THE CINEMA " Le Jour Se Leve." At Studio One.
" On Approval." Generally released April 22.—" The Halfway House." At the Regal.
Jusr as a good novel encourages us to look at everyday life with the excitement of keener sensibilities, so the good film differs from the mediocre in sending us away with new eyes for actuality. Le Jour Se Leve is a film about an alarm clock, horses led to work at dawn, a wardrobe, wailing factory hooters, a gay neck-tie ; it is also about a factory-hand tortured by love and doubt who shoots his rival in a moment of uncontrollable hatred. The diverse elements, the love and the tragedy on the one hand and the details of the daily round on the other, are not incompatible. The power of this film lies largely in the mastery with which it weaves mental conflict and inanimate things into a pattern of total, throbbing animation: the alarm clock becomes a protagonist.
The murderer (Jean Gabin) is barricaded in his tiny attic room. Far below in the street his neighbours and fellow-workers wait silently through the night while the police plan ponderously to capture the armed assassin. Meanwhile the brooding man moves amongst his few possessions, turning a sad eye from trinket to photograph, from bed to mirror. As dawn approaches his confined evocative images of the room from time to time change into some poignant episode in the re-living of his crime. Like the hunted man, the audience only escapes from the attic in these flash-backs of memory, and the simple framework of time and space (one room and one night) permits of a completeness of characterisation remark- able even in a. French film. The tempo is the tempo of a puzzled, simple mind, the mind of a man fighting for time to understand what it is which has separated him for ever from his fellows in the street below. The siege which drives him closer and closer into the bullet-spattered corner of his room he can meet with practical measures, it is only a curiosity, incidental to and impeding his painful excursions into the past. He needs peace and quiet to remember and to judge. Jean Gabin's performance, remarkable as it is, is not superior to Jules Berry's astonishing portrait of the elderly
degenerate and self-pitying philanderer Whom he murders. The scene in which his gibes torture Gabin beyond endurance gives the murder logical and aesthetic inevitability. And the audience—in anticipating Gabin's sudden grab for the revolver which alone will still the too swift tongue—feels sympathy also for the misery which lies beneath the cruel wit of his rival. In French films the villainy is seldom unrelieved. Director Marcel Came has used his camera always with great artistry. Here are no extravagant Orson Welles angles, but normal viewpoints relying for their effect on the skill with which they are chosen and the context in which they are used. 1 could not help wondering at the end of this most moving film whether The Hard Way, a current American production in which Ida Lupino gives an outstanding performance, might not have been comparable with Le Jour Se Leve if only Hollywood did not force upon every theme a conventionally moral interpretation.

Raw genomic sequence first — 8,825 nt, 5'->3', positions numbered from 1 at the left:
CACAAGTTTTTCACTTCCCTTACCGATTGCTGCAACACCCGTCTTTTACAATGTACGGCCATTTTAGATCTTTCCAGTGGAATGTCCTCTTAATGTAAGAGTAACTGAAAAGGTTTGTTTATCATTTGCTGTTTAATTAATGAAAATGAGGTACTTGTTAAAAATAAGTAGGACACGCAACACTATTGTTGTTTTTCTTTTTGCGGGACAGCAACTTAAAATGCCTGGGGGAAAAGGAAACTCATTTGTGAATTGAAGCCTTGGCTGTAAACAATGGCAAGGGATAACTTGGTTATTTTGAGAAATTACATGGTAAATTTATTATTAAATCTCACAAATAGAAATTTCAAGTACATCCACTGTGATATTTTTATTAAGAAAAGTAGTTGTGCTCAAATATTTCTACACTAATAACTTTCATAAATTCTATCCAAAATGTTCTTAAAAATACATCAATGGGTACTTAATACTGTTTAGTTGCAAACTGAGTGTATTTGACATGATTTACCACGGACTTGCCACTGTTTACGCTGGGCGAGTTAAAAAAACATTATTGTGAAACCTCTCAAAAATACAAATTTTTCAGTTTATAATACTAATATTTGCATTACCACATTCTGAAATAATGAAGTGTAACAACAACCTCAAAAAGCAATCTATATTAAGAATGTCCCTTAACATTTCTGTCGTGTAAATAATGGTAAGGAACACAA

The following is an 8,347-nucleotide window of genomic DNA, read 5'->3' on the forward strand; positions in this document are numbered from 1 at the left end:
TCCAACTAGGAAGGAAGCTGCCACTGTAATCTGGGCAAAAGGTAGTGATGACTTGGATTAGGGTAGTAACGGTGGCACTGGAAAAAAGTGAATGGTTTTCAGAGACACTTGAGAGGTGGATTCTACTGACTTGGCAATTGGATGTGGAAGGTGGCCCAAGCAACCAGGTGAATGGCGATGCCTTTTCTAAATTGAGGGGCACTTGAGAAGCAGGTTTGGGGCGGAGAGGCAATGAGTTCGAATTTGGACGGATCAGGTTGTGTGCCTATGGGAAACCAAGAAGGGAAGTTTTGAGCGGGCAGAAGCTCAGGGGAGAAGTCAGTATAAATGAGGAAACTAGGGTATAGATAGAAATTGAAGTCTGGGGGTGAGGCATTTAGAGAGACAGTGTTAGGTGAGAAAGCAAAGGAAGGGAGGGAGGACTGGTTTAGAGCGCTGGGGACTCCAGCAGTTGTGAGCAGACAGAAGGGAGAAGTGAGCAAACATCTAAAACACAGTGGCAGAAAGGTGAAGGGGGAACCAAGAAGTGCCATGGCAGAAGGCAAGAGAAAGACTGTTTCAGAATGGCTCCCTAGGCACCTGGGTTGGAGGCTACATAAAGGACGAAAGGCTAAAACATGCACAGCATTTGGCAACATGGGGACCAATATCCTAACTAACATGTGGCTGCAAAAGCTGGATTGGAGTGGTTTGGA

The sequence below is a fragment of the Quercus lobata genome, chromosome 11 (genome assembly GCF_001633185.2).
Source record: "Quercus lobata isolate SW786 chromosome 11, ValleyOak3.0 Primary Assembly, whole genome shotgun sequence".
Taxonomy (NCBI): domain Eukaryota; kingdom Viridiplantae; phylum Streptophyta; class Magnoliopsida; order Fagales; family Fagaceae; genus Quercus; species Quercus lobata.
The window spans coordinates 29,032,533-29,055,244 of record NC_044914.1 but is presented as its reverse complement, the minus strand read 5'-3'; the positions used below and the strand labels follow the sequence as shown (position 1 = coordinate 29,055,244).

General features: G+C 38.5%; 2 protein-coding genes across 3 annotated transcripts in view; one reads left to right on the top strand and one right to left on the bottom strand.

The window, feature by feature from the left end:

On Approval is one of the funniest British pictures I have seen for a very long time. Clive Brook and Sydney Box have combined to produce a most ingenious version of the Lonsdalc play, with the camera contributing a hilarious nightmare sequence, Cecil Beaton some eye-catching dresses and William Alwyn a neat musical score. Beatrice Lillie and Roland Culver are in good form, but it is Clive Brook who steals the show. He has now followed his recent first- rate performance in a serious role in The Shipbuilders with some sensitive and witty light-comedy playing which suggests that he has much to contribute also in this unaccustomed genre.
Halfway House is a disappointment, coming all the more un- fortunately at a time when we are looking to Ealing Studios' courageous policy of independent production to give us more films of the high calibre of San Demetrio, London. Most of the faults of this story of how supernatural powers solve the personal problems of the assorted guests at a ghostly Welsh hotel have their origin in a clumsy scenario. An interesting cast tries hard to put significance into the theme, but they are almost always thwarted by some piece of incongruous comedy (not always deliberate) or some piece of